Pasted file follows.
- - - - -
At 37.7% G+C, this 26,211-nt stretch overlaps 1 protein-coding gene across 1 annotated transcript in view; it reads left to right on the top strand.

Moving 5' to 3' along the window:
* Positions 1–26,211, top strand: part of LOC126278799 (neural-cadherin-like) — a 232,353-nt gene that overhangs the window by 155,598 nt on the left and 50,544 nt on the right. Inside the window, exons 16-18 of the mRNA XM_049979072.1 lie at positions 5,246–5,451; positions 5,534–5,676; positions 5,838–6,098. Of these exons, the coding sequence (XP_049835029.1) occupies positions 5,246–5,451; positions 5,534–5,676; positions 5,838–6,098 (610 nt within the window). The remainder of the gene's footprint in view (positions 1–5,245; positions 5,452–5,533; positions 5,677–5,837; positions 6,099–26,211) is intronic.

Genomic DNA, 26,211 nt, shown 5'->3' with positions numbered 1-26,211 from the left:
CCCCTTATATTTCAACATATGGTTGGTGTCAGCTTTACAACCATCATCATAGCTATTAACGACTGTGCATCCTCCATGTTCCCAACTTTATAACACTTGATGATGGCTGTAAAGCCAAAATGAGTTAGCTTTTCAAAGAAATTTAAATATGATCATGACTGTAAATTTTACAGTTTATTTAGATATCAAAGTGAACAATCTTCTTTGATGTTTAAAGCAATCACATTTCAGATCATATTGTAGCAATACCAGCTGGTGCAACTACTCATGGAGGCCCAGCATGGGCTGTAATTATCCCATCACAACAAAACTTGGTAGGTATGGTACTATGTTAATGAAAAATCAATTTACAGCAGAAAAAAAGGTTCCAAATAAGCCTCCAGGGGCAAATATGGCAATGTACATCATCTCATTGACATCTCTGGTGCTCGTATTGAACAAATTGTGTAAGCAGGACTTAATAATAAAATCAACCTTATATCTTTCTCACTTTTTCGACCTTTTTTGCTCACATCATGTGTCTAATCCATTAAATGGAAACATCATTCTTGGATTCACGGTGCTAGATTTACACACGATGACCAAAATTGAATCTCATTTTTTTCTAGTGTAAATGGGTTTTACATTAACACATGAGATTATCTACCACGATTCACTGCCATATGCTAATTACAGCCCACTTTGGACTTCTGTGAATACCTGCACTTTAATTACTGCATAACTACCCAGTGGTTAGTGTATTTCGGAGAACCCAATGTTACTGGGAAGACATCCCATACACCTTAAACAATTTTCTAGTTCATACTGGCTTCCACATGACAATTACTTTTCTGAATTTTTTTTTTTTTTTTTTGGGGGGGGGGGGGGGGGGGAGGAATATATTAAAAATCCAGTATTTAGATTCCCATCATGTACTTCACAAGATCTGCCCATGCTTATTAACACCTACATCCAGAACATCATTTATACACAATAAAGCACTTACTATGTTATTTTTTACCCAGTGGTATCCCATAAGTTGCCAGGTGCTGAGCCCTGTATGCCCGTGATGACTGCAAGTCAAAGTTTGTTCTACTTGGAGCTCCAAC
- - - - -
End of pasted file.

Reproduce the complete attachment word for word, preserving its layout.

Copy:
At 37.7% G+C, this 26,211-nt stretch overlaps 1 protein-coding gene across 1 annotated transcript in view; it reads left to right on the top strand.

Moving 5' to 3' along the window:
* Positions 1–26,211, top strand: part of LOC126278799 (neural-cadherin-like) — a 232,353-nt gene that overhangs the window by 155,598 nt on the left and 50,544 nt on the right. Inside the window, exons 16-18 of the mRNA XM_049979072.1 lie at positions 5,246–5,451; positions 5,534–5,676; positions 5,838–6,098. Of these exons, the coding sequence (XP_049835029.1) occupies positions 5,246–5,451; positions 5,534–5,676; positions 5,838–6,098 (610 nt within the window). The remainder of the gene's footprint in view (positions 1–5,245; positions 5,452–5,533; positions 5,677–5,837; positions 6,099–26,211) is intronic.

Genomic DNA, 26,211 nt, shown 5'->3' with positions numbered 1-26,211 from the left:
CCCCTTATATTTCAACATATGGTTGGTGTCAGCTTTACAACCATCATCATAGCTATTAACGACTGTGCATCCTCCATGTTCCCAACTTTATAACACTTGATGATGGCTGTAAAGCCAAAATGAGTTAGCTTTTCAAAGAAATTTAAATATGATCATGACTGTAAATTTTACAGTTTATTTAGATATCAAAGTGAACAATCTTCTTTGATGTTTAAAGCAATCACATTTCAGATCATATTGTAGCAATACCAGCTGGTGCAACTACTCATGGAGGCCCAGCATGGGCTGTAATTATCCCATCACAACAAAACTTGGTAGGTATGGTACTATGTTAATGAAAAATCAATTTACAGCAGAAAAAAAGGTTCCAAATAAGCCTCCAGGGGCAAATATGGCAATGTACATCATCTCATTGACATCTCTGGTGCTCGTATTGAACAAATTGTGTAAGCAGGACTTAATAATAAAATCAACCTTATATCTTTCTCACTTTTTCGACCTTTTTTGCTCACATCATGTGTCTAATCCATTAAATGGAAACATCATTCTTGGATTCACGGTGCTAGATTTACACACGATGACCAAAATTGAATCTCATTTTTTTCTAGTGTAAATGGGTTTTACATTAACACATGAGATTATCTACCACGATTCACTGCCATATGCTAATTACAGCCCACTTTGGACTTCTGTGAATACCTGCACTTTAATTACTGCATAACTACCCAGTGGTTAGTGTATTTCGGAGAACCCAATGTTACTGGGAAGACATCCCATACACCTTAAACAATTTTCTAGTTCATACTGGCTTCCACATGACAATTACTTTTCTGAATTTTTTTTTTTTTTTTTTGGGGGGGGGGGGGGGGGGGAGGAATATATTAAAAATCCAGTATTTAGATTCCCATCATGTACTTCACAAGATCTGCCCATGCTTATTAACACCTACATCCAGAACATCATTTATACACAATAAAGCACTTACTATGTTATTTTTTACCCAGTGGTATCCCATAAGTTGCCAGGTGCTGAGCCCTGTATGCCCGTGATGACTGCAAGTCAAAGTTTGTTCTACTTGGAGCTCCAAC